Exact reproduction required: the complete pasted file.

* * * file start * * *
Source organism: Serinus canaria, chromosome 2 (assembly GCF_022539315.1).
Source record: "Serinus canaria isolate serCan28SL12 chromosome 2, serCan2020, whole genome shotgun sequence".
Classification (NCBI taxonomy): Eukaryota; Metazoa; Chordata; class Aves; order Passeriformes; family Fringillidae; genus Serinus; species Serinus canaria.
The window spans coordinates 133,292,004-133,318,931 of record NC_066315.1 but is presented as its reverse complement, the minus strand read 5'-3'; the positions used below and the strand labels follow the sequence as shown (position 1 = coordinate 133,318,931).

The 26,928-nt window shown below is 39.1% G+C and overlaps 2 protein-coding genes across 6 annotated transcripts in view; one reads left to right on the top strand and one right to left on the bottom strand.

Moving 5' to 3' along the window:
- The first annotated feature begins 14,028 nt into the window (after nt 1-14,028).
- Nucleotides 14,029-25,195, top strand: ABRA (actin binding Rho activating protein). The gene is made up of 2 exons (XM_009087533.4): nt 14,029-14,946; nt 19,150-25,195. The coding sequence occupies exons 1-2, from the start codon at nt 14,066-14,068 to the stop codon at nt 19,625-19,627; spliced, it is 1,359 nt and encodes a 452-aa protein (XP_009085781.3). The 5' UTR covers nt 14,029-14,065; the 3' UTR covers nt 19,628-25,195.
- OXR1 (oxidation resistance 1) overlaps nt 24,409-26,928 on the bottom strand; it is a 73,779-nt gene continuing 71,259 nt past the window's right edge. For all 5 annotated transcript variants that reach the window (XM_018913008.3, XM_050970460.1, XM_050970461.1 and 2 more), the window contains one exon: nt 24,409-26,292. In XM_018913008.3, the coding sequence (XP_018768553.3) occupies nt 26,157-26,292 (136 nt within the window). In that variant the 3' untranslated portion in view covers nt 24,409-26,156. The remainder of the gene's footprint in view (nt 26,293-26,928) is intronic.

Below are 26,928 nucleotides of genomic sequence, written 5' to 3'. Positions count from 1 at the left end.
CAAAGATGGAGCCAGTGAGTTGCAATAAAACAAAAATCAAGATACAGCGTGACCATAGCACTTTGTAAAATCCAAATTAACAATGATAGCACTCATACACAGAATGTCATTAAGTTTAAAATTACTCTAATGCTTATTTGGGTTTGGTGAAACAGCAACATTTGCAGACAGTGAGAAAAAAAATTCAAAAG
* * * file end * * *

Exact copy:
Source organism: Serinus canaria, chromosome 2 (assembly GCF_022539315.1).
Source record: "Serinus canaria isolate serCan28SL12 chromosome 2, serCan2020, whole genome shotgun sequence".
Classification (NCBI taxonomy): Eukaryota; Metazoa; Chordata; class Aves; order Passeriformes; family Fringillidae; genus Serinus; species Serinus canaria.
The window spans coordinates 133,292,004-133,318,931 of record NC_066315.1 but is presented as its reverse complement, the minus strand read 5'-3'; the positions used below and the strand labels follow the sequence as shown (position 1 = coordinate 133,318,931).

The 26,928-nt window shown below is 39.1% G+C and overlaps 2 protein-coding genes across 6 annotated transcripts in view; one reads left to right on the top strand and one right to left on the bottom strand.

Moving 5' to 3' along the window:
- The first annotated feature begins 14,028 nt into the window (after nt 1-14,028).
- Nucleotides 14,029-25,195, top strand: ABRA (actin binding Rho activating protein). The gene is made up of 2 exons (XM_009087533.4): nt 14,029-14,946; nt 19,150-25,195. The coding sequence occupies exons 1-2, from the start codon at nt 14,066-14,068 to the stop codon at nt 19,625-19,627; spliced, it is 1,359 nt and encodes a 452-aa protein (XP_009085781.3). The 5' UTR covers nt 14,029-14,065; the 3' UTR covers nt 19,628-25,195.
- OXR1 (oxidation resistance 1) overlaps nt 24,409-26,928 on the bottom strand; it is a 73,779-nt gene continuing 71,259 nt past the window's right edge. For all 5 annotated transcript variants that reach the window (XM_018913008.3, XM_050970460.1, XM_050970461.1 and 2 more), the window contains one exon: nt 24,409-26,292. In XM_018913008.3, the coding sequence (XP_018768553.3) occupies nt 26,157-26,292 (136 nt within the window). In that variant the 3' untranslated portion in view covers nt 24,409-26,156. The remainder of the gene's footprint in view (nt 26,293-26,928) is intronic.

Below are 26,928 nucleotides of genomic sequence, written 5' to 3'. Positions count from 1 at the left end.
CAAAGATGGAGCCAGTGAGTTGCAATAAAACAAAAATCAAGATACAGCGTGACCATAGCACTTTGTAAAATCCAAATTAACAATGATAGCACTCATACACAGAATGTCATTAAGTTTAAAATTACTCTAATGCTTATTTGGGTTTGGTGAAACAGCAACATTTGCAGACAGTGAGAAAAAAAATTCAAAAG